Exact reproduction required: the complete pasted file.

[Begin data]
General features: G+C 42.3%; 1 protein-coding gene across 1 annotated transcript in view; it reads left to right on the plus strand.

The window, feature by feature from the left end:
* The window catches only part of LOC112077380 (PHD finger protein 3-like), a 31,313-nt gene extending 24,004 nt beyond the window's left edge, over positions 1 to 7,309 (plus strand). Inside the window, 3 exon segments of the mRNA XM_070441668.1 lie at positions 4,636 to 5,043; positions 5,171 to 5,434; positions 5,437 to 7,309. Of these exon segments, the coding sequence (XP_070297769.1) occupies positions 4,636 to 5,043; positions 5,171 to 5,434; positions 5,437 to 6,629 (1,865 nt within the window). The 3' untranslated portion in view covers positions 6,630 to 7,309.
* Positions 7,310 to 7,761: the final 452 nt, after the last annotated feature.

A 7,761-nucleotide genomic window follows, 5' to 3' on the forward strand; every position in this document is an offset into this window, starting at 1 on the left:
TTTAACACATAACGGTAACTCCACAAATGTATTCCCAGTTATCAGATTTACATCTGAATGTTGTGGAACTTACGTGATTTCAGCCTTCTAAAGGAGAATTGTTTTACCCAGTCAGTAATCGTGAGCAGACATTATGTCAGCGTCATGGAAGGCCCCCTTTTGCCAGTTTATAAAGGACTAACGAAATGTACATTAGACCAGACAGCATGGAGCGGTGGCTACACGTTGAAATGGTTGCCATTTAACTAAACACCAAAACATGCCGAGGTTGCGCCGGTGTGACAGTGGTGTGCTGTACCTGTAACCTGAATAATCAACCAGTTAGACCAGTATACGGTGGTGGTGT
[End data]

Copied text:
General features: G+C 42.3%; 1 protein-coding gene across 1 annotated transcript in view; it reads left to right on the plus strand.

The window, feature by feature from the left end:
* The window catches only part of LOC112077380 (PHD finger protein 3-like), a 31,313-nt gene extending 24,004 nt beyond the window's left edge, over positions 1 to 7,309 (plus strand). Inside the window, 3 exon segments of the mRNA XM_070441668.1 lie at positions 4,636 to 5,043; positions 5,171 to 5,434; positions 5,437 to 7,309. Of these exon segments, the coding sequence (XP_070297769.1) occupies positions 4,636 to 5,043; positions 5,171 to 5,434; positions 5,437 to 6,629 (1,865 nt within the window). The 3' untranslated portion in view covers positions 6,630 to 7,309.
* Positions 7,310 to 7,761: the final 452 nt, after the last annotated feature.

A 7,761-nucleotide genomic window follows, 5' to 3' on the forward strand; every position in this document is an offset into this window, starting at 1 on the left:
TTTAACACATAACGGTAACTCCACAAATGTATTCCCAGTTATCAGATTTACATCTGAATGTTGTGGAACTTACGTGATTTCAGCCTTCTAAAGGAGAATTGTTTTACCCAGTCAGTAATCGTGAGCAGACATTATGTCAGCGTCATGGAAGGCCCCCTTTTGCCAGTTTATAAAGGACTAACGAAATGTACATTAGACCAGACAGCATGGAGCGGTGGCTACACGTTGAAATGGTTGCCATTTAACTAAACACCAAAACATGCCGAGGTTGCGCCGGTGTGACAGTGGTGTGCTGTACCTGTAACCTGAATAATCAACCAGTTAGACCAGTATACGGTGGTGGTGT